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Heriades variolosa (Resin bee)
Heriades variolosa is in the family Megachilidae. Bees in the genus Heriades are sometimes known as “resin bees” because they use resin instead of leaf tissues to build their nests. There are only 3 species known to live in Minnesota. The majority of our specimens are H.carinata, but in 2017 we had nests of both H. leavitti and H. variolosa as well. Heriades variolosa was an uncommon bee in Bee Atlas blocks, and all nests were in western Minnesota, in the Prairie Parkland biome.
Heriades variolosa is a fairly small bee, a little smaller than Osmia pumila. Their exoskeletons are all black with less hair and more coarsely sculpted exoskeletons than many other bees. They are robust, but thinner, with a more cylindrical body form compared to Megachile spp., which frequently have abdomens that appear somewhat broad and flattened. Heriades have white bands across the abdomen, and their abdomens frequently appear to curl downward. The females collect pollen in a scopa, or pollen brush, under the abdomen, like all nest-building Megachilidae. Scopal hairs and many body hairs appear very light or white.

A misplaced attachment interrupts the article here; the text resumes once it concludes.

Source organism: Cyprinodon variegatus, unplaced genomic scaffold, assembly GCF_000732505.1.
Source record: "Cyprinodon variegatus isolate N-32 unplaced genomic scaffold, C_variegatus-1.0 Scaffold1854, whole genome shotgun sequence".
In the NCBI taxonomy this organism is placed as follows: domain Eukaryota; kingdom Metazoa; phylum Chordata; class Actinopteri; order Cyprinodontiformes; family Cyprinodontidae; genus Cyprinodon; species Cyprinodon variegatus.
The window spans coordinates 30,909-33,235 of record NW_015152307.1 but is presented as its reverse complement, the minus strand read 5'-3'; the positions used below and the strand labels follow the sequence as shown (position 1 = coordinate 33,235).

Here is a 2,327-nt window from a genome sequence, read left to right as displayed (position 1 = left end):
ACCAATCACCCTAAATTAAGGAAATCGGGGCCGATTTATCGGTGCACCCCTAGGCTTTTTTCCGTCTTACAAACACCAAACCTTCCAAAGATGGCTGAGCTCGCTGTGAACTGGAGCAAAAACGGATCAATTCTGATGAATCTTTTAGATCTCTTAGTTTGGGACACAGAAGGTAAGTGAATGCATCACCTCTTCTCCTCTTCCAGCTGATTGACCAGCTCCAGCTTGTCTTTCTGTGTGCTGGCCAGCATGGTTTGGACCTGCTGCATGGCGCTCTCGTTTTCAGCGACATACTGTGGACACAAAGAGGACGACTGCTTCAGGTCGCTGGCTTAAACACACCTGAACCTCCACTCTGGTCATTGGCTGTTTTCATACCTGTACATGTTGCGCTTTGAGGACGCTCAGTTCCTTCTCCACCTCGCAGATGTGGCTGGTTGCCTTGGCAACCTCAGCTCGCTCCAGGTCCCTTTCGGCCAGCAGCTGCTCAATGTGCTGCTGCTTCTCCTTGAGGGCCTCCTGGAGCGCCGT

Heriades use resin to build internal nest walls and nest plugs (see graph). Resin plugs may be light or dark, with or without debris stuck into them. Resin plugs can be distinguished from other plugs because they are either tacky or rock hard, not papery or flexible. Sometimes if you press lightly with your fingernail you can see an indent left in the newer tacky plugs, and you may even notice a "piney" smell.
Heriades variolosa most frequently nested in upper column 3 holes (1/8"), and also nested in lower column 3 holes (3/16") in Bee Atlas blocks. (see graph in pictures)
Univoltine, meaning they complete one generation per year in Minnesota.
Between 2016-2018, nest completion was recorded between the middle of July and the middle of August. However, we had a relatively small number of nests in this project. (see graph in pictures)
No information at this time.
Minnesota Record Map
These data are from the Minnesota Bee Atlas project.
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